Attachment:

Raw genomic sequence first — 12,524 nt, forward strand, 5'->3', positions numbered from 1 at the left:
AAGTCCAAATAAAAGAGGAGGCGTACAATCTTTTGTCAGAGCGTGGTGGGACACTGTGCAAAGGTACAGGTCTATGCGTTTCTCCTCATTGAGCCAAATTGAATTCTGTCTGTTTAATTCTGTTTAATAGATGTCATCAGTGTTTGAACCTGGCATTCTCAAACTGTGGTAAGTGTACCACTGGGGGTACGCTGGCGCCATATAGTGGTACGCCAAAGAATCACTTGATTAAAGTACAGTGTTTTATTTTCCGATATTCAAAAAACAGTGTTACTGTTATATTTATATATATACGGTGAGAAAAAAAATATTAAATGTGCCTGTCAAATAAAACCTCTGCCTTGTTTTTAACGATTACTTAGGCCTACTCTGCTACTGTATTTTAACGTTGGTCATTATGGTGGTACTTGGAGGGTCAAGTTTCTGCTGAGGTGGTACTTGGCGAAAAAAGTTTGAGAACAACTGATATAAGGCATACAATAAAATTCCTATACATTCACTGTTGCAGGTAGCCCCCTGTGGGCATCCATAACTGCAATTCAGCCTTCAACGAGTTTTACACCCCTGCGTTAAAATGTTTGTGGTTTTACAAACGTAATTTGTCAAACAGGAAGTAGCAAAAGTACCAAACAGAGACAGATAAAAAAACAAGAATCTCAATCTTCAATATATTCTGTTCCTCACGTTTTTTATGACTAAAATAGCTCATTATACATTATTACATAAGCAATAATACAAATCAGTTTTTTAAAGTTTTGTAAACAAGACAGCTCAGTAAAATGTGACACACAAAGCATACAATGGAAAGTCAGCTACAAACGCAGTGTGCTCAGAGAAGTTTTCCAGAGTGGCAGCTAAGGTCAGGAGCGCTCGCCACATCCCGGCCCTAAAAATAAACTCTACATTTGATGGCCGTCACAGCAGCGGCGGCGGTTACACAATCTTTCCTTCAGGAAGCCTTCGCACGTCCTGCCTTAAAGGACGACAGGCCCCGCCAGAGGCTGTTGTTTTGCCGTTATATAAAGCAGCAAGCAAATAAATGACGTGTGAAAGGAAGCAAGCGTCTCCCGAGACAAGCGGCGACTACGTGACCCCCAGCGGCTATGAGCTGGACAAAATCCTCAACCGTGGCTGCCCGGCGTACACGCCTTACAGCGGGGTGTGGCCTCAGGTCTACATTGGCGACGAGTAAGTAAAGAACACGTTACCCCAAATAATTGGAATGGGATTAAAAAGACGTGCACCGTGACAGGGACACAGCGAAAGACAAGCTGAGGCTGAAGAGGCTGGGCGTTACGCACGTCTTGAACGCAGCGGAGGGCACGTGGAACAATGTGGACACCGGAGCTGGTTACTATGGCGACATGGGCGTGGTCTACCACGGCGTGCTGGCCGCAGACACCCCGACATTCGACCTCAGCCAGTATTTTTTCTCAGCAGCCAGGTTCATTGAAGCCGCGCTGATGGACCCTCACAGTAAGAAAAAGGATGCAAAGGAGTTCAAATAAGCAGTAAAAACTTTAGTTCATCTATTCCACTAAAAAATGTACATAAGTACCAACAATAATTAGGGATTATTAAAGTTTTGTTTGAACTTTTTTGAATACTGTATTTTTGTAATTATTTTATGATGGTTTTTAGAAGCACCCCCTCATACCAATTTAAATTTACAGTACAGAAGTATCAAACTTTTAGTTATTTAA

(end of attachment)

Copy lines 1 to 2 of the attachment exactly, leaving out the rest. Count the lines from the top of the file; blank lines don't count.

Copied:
Raw genomic sequence first — 12,524 nt, forward strand, 5'->3', positions numbered from 1 at the left:
AAGTCCAAATAAAAGAGGAGGCGTACAATCTTTTGTCAGAGCGTGGTGGGACACTGTGCAAAGGTACAGGTCTATGCGTTTCTCCTCATTGAGCCAAATTGAATTCTGTCTGTTTAATTCTGTTTAATAGATGTCATCAGTGTTTGAACCTGGCATTCTCAAACTGTGGTAAGTGTACCACTGGGGGTACGCTGGCGCCATATAGTGGTACGCCAAAGAATCACTTGATTAAAGTACAGTGTTTTATTTTCCGATATTCAAAAAACAGTGTTACTGTTATATTTATATATATACGGTGAGAAAAAAAATATTAAATGTGCCTGTCAAATAAAACCTCTGCCTTGTTTTTAACGATTACTTAGGCCTACTCTGCTACTGTATTTTAACGTTGGTCATTATGGTGGTACTTGGAGGGTCAAGTTTCTGCTGAGGTGGTACTTGGCGAAAAAAGTTTGAGAACAACTGATATAAGGCATACAATAAAATTCCTATACATTCACTGTTGCAGGTAGCCCCCTGTGGGCATCCATAACTGCAATTCAGCCTTCAACGAGTTTTACACCCCTGCGTTAAAATGTTTGTGGTTTTACAAACGTAATTTGTCAAACAGGAAGTAGCAAAAGTACCAAACAGAGACAGATAAAAAAACAAGAATCTCAATCTTCAATATATTCTGTTCCTCACGTTTTTTATGACTAAAATAGCTCATTATACATTATTACATAAGCAATAATACAAATCAGTTTTTTAAAGTTTTGTAAACAAGACAGCTCAGTAAAATGTGACACACAAAGCATACAATGGAAAGTCAGCTACAAACGCAGTGTGCTCAGAGAAGTTTTCCAGAGTGGCAGCTAAGGTCAGGAGCGCTCGCCACATCCCGGCCCTAAAAATAAACTCTACATTTGATGGCCGTCACAGCAGCGGCGGCGGTTACACAATCTTTCCTTCAGGAAGCCTTCGCACGTCCTGCCTTAAAGGACGACAGGCCCCGCCAGAGGCTGTTGTTTTGCCGTTATATAAAGCAGCAAGCAAATAAATGACGTGTGAAAGGAAGCAAGCGTCTCCCGAGACAAGCGGCGACTACGTGACCCCCAGCGGCTATGAGCTGGACAAAATCCTCAACCGTGGCTGCCCGGCGTACACGCCTTACAGCGGGGTGTGGCCTCAGGTCTACATTGGCGACGAGTAAGTAAAGAACACGTTACCCCAAATAATTGGAATGGGATTAAAAAGACGTGCACCGTGACAGGGACACAGCGAAAGACAAGCTGAGGCTGAAGAGGCTGGGCGTTACGCACGTCTTGAACGCAGCGGAGGGCACGTGGAACAATGTGGACACCGGAGCTGGTTACTATGGCGACATGGGCGTGGTCTACCACGGCGTGCTGGCCGCAGACACCCCGACATTCGACCTCAGCCAGTATTTTTTCTCAGCAGCCAGGTTCATTGAAGCCGCGCTGATGGACCCTCACAGTAAGAAAAAGGATGCAAAGGAGTTCAAATAAGCAGTAAAAACTTTAGTTCATCTATTCCACTAAAAAATGTACATAAGTACCAACAATAATTAGGGATTATTAAAGTTTTGTTTGAACTTTTTTGAATACTGTATTTTTGTAATTATTTTATGATGGTTTTTAGAAGCACCCCCTCATACCAATTTAAATTTACAGTACAGAAGTATCAAACTTTTAGTTATTTAA